Media

Bloomberg (and others) agree that (pseudo)-mathiness is rife in macro-economics and that (perhaps in consequence) there has been a shift away from theory to (naïve) empiricism.

Tim Harford, in the ft, discusses the related misuse of statistics.

… the antidote to mathiness isn’t to stop using mathematics. It is to use better maths. … Statistical claims should be robust, match everyday language as much as possible, and be transparent about methods.

… Mathematics offers precision that English cannot. But it also offers a cloak for the muddle-headed and the unscrupulous. There is a profound difference between good maths and bad maths, between careful statistics and junk statistics. Alas, on the surface, the good and the bad can look very much the same.

Thus, contrary to what is happening, we might look for a reform and reinvigoration of theory, particularly macroeconomic.

Addendum

Romer adds an analogy between his mathiness, which has actual formulae and a description on the one hand, and computer code, which typically has both the actual code and some comments. Romer’s mathiness is like when the code is obscure and the comments are wrong, as when the code does a bubble sort but the comment says it does a prime number sieve. He gives the impression that in economics this may often be deliberate. But a similar phenomenon is when the coder made the comment in good faith, so that the code appears to do what it says in the comment, but that there is some subtle, technical, flaw. A form of pseudo-mathiness is when one is heedless to such a possibility. The cure is more genuine mathiness. Even in computer code, it is possible to write code that is more or less obscure, and the less obscure code is typically more reliable. Similarly in economics, it would be better for economists to use mathematics that is within their competence, and to strive to make it clear. Maybe the word Romer is looking for is obscurantism?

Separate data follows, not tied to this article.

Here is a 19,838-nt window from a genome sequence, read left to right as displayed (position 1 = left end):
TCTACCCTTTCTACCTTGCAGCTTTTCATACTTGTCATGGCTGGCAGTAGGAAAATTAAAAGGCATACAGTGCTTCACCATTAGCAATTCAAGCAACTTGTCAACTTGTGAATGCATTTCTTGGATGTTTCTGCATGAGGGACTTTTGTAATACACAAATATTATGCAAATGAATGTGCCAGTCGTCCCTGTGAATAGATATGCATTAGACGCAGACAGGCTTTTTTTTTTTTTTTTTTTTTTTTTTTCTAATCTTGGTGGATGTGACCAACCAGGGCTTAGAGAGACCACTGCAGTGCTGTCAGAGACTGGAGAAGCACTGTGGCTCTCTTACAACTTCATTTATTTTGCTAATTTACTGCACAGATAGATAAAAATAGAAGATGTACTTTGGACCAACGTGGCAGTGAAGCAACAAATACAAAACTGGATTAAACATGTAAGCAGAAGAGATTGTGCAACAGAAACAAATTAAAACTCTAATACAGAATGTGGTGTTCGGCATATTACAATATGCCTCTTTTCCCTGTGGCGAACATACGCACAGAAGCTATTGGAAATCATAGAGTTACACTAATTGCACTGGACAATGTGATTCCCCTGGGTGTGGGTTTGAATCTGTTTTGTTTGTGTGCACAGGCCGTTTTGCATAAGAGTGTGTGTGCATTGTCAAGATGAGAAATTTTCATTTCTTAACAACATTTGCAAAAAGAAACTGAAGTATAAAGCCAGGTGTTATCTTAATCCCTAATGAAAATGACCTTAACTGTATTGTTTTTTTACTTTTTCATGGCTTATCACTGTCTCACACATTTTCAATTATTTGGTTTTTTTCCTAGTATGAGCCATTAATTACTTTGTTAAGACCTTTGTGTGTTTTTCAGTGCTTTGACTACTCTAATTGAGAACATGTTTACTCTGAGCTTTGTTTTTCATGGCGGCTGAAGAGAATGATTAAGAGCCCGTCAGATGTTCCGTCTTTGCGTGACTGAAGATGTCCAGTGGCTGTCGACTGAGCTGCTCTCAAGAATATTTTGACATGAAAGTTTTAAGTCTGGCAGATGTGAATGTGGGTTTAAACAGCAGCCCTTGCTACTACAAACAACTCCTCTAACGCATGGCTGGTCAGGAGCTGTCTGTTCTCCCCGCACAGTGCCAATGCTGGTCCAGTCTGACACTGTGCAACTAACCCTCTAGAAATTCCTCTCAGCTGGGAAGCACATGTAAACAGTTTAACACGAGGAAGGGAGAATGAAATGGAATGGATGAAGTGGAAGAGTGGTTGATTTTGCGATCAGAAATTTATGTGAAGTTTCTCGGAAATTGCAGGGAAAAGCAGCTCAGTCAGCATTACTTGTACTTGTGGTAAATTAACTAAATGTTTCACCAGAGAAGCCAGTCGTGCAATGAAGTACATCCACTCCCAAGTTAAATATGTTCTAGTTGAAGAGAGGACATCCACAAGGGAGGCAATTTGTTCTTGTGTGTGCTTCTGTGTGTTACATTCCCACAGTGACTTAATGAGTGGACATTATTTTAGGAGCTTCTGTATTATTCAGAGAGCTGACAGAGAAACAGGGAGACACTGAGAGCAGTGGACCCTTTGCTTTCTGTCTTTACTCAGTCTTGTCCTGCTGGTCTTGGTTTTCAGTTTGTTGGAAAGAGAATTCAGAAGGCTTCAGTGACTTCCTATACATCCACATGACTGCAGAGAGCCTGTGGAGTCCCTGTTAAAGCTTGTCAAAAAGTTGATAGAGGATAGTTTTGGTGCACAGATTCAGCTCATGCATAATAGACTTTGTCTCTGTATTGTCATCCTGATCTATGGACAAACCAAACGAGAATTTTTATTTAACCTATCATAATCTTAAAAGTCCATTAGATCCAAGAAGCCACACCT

Dave Marsay